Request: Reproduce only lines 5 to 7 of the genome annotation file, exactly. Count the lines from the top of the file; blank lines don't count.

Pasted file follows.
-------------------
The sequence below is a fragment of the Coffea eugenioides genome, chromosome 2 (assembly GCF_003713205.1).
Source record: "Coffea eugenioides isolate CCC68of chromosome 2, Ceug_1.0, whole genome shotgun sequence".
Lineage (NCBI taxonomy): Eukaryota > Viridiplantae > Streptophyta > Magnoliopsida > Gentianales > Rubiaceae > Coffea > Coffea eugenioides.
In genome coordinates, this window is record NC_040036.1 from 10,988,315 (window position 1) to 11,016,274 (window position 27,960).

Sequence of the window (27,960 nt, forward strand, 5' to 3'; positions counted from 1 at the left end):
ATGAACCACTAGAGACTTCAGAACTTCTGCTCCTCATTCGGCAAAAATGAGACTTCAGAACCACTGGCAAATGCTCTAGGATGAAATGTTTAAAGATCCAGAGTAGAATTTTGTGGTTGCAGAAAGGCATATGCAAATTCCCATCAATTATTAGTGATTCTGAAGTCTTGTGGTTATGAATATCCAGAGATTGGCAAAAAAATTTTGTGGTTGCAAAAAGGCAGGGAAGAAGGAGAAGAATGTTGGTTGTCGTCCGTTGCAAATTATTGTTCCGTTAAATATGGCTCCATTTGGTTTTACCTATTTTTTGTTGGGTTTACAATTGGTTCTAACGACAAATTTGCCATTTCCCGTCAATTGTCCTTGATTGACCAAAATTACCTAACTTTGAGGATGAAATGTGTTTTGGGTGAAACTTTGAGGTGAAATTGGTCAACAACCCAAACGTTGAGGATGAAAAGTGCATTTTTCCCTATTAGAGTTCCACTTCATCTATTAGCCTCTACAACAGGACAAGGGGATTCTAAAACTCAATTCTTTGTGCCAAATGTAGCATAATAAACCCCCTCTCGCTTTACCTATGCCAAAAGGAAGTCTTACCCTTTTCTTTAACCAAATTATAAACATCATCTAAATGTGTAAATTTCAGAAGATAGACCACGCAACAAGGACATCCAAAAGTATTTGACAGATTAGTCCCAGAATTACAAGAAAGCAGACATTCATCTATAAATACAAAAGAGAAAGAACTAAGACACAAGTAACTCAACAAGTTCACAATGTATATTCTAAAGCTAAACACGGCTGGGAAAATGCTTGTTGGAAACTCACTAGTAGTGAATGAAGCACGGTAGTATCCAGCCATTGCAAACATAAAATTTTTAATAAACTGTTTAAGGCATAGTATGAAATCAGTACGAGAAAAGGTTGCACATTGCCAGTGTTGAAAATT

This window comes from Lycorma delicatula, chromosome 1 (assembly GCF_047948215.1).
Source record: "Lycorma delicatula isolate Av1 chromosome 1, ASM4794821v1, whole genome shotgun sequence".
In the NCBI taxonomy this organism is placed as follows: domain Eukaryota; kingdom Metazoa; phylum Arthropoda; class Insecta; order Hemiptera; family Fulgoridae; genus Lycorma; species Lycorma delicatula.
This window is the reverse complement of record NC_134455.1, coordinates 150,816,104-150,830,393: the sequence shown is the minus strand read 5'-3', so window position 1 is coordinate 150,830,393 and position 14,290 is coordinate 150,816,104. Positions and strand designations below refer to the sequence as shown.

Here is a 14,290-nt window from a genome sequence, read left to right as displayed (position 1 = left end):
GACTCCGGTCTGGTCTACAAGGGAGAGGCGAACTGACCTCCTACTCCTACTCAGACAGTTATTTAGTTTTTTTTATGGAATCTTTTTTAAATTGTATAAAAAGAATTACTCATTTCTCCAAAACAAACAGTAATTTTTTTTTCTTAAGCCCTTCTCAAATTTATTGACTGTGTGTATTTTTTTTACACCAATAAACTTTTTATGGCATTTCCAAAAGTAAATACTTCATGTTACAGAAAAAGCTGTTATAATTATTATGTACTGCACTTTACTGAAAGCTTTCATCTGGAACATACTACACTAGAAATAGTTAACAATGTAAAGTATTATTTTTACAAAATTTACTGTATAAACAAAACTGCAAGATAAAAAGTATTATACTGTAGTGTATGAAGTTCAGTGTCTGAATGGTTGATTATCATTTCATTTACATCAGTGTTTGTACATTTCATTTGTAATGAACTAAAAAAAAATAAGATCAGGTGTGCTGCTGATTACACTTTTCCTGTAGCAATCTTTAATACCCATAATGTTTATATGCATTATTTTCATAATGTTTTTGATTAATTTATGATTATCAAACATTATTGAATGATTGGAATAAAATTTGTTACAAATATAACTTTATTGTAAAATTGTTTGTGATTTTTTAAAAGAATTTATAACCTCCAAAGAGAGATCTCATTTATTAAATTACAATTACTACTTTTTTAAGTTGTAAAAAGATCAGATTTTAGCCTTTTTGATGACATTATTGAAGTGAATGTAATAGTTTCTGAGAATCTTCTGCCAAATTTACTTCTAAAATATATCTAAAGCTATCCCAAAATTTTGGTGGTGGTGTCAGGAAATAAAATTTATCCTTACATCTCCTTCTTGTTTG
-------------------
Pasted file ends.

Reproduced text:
Sequence of the window (27,960 nt, forward strand, 5' to 3'; positions counted from 1 at the left end):
ATGAACCACTAGAGACTTCAGAACTTCTGCTCCTCATTCGGCAAAAATGAGACTTCAGAACCACTGGCAAATGCTCTAGGATGAAATGTTTAAAGATCCAGAGTAGAATTTTGTGGTTGCAGAAAGGCATATGCAAATTCCCATCAATTATTAGTGATTCTGAAGTCTTGTGGTTATGAATATCCAGAGATTGGCAAAAAAATTTTGTGGTTGCAAAAAGGCAGGGAAGAAGGAGAAGAATGTTGGTTGTCGTCCGTTGCAAATTATTGTTCCGTTAAATATGGCTCCATTTGGTTTTACCTATTTTTTGTTGGGTTTACAATTGGTTCTAACGACAAATTTGCCATTTCCCGTCAATTGTCCTTGATTGACCAAAATTACCTAACTTTGAGGATGAAATGTGTTTTGGGTGAAACTTTGAGGTGAAATTGGTCAACAACCCAAACGTTGAGGATGAAAAGTGCATTTTTCCCTATTAGAGTTCCACTTCATCTATTAGCCTCTACAACAGGACAAGGGGATTCTAAAACTCAATTCTTTGTGCCAAATGTAGCATAATAAACCCCCTCTCGCTTTACCTATGCCAAAAGGAAGTCTTACCCTTTTCTTTAACCAAATTATAAACATCATCTAAATGTGTAAATTTCAGAAGATAGACCACGCAACAAGGACATCCAAAAGTATTTGACAGATTAGTCCCAGAATTACAAGAAAGCAGACATTCATCTATAAATACAAAAGAGAAAGAACTAAGACACAAGTAACTCAACAAGTTCACAATGTATATTCTAAAGCTAAACACGGCTGGGAAAATGCTTGTTGGAAACTCACTAGTAGTGAATGAAGCACGGTAGTATCCAGCCATTGCAAACATAAAATTTTTAATAAACTGTTTAAGGCATAGTATGAAATCAGTACGAGAAAAGGTTGCACATTGCCAGTGTTGAAAATT

This window comes from Lycorma delicatula, chromosome 1 (assembly GCF_047948215.1).